Practice what you Teach!

As I scroll through my Twitter feed the same phrases and keywords keep appearing. I repeatedly see Grit, Failure, Growth Mindset, and perseverance. I LOVE these words and the meaning behind them. In fact, I often encouraged my students to take risks and I would tell them, “You never know what you can do until you try”! I was constantly providing opportunities for my students to challenge their skill set and backed up my encouragement with “if you mess up, we will fix it”!

Here comes the tricky part, was I follow my own preaching/teaching?  Did I give up when I came upon a task that I couldn’t understand, figure out, or conquer with ease? Was I “that student” that irritated me when they gave up too quickly?

Unfortunately, I think I was “that student” the other day as I found myself sitting at my computer working on this very webpage. I have taken zero HTML coding classes and don’t anticipate enrolling in one anytime soon. After struggling with a coding issue I turn to 5 technicians, assuming that they will know how to instantly fix my problem, and they simply look at me dumbfounded. I’m definitely not the most patient person so not getting help from 5 technicians made my HTML issue elevate to another level.

I took a deep breath and spent another 15 minutes researching, clicking on random settings, and still didn’t fix my problem. To be honest, at this point I gave up. I turned to my coworkers and said “I’m over this.” I moved on to another task and as I worked I realized that I was being ridiculous and that I had given up because no one in the room could help me. Does this sound like your classroom? I bet you are thinking of a student right now that has experienced this same scenario.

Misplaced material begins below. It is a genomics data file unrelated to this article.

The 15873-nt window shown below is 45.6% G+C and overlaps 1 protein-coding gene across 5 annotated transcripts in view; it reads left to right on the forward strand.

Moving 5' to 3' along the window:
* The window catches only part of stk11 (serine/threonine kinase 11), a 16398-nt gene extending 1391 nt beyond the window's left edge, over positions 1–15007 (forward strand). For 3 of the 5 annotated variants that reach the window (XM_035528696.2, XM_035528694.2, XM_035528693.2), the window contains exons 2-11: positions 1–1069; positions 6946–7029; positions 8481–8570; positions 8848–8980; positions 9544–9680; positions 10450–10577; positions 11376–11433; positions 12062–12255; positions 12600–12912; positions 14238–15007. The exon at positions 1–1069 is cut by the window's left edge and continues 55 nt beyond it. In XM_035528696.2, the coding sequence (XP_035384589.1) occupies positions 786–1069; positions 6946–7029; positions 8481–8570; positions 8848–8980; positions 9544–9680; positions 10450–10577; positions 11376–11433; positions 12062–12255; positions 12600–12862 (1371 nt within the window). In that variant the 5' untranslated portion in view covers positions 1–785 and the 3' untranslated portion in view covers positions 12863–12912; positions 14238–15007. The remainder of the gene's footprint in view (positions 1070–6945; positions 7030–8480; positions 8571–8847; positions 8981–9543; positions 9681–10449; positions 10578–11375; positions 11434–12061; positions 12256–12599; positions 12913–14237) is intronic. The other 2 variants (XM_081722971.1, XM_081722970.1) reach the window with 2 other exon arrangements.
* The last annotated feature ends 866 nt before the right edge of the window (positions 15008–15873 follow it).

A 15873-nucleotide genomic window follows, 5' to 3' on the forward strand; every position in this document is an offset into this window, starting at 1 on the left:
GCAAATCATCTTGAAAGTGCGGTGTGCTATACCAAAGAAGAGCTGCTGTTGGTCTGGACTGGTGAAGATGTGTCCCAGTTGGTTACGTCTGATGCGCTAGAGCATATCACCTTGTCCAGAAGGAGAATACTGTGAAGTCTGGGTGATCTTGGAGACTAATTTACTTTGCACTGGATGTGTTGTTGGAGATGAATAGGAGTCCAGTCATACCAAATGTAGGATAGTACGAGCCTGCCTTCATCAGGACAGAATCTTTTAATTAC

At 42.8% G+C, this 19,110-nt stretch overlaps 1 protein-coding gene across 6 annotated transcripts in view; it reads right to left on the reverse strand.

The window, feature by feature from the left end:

It took me a few minutes to realize why I was upset, I originally thought I was irritated with the webpage, but after a few minutes it dawned on me that I was giving up when I encountered a challenge. It also occurred to me that teachers are not practicing what they are teaching. Some of the most obvious examples are when teachers play on their phones during professional development or when they don’t turn in lesson plans on time or they forget to read their emails. Yes, we are all human, but I started to think about common teacher complaints and realized that we as educators are guilty of the same crimes as our students.

In reflection, I am glad that I experienced failure because it reminded me to be the student that I would want in my classroom. And yes, I showed tremendous grit, perseverance, and celebration when I figured out my webpage issue!

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